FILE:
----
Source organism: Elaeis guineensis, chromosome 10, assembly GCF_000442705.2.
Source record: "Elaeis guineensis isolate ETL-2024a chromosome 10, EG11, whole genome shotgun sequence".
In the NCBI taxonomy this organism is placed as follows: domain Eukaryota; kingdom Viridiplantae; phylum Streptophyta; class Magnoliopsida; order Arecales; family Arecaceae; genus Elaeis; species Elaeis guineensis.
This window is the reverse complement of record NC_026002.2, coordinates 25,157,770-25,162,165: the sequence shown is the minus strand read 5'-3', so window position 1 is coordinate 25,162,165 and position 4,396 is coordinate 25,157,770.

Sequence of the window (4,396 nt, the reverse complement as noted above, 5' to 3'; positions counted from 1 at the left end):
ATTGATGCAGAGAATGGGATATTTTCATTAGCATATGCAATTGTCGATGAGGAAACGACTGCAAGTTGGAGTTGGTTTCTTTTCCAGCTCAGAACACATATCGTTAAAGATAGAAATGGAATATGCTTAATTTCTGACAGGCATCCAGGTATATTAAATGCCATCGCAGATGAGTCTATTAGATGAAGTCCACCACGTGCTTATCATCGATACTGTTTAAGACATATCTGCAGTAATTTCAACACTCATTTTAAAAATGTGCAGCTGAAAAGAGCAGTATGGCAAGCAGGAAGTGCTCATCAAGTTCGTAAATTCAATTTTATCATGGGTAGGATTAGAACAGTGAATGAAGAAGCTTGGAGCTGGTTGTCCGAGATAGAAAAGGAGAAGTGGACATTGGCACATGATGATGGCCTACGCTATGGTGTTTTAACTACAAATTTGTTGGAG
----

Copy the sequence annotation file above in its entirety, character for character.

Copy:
Source organism: Elaeis guineensis, chromosome 10, assembly GCF_000442705.2.
Source record: "Elaeis guineensis isolate ETL-2024a chromosome 10, EG11, whole genome shotgun sequence".
In the NCBI taxonomy this organism is placed as follows: domain Eukaryota; kingdom Viridiplantae; phylum Streptophyta; class Magnoliopsida; order Arecales; family Arecaceae; genus Elaeis; species Elaeis guineensis.
This window is the reverse complement of record NC_026002.2, coordinates 25,157,770-25,162,165: the sequence shown is the minus strand read 5'-3', so window position 1 is coordinate 25,162,165 and position 4,396 is coordinate 25,157,770.

Sequence of the window (4,396 nt, the reverse complement as noted above, 5' to 3'; positions counted from 1 at the left end):
ATTGATGCAGAGAATGGGATATTTTCATTAGCATATGCAATTGTCGATGAGGAAACGACTGCAAGTTGGAGTTGGTTTCTTTTCCAGCTCAGAACACATATCGTTAAAGATAGAAATGGAATATGCTTAATTTCTGACAGGCATCCAGGTATATTAAATGCCATCGCAGATGAGTCTATTAGATGAAGTCCACCACGTGCTTATCATCGATACTGTTTAAGACATATCTGCAGTAATTTCAACACTCATTTTAAAAATGTGCAGCTGAAAAGAGCAGTATGGCAAGCAGGAAGTGCTCATCAAGTTCGTAAATTCAATTTTATCATGGGTAGGATTAGAACAGTGAATGAAGAAGCTTGGAGCTGGTTGTCCGAGATAGAAAAGGAGAAGTGGACATTGGCACATGATGATGGCCTACGCTATGGTGTTTTAACTACAAATTTGTTGGAG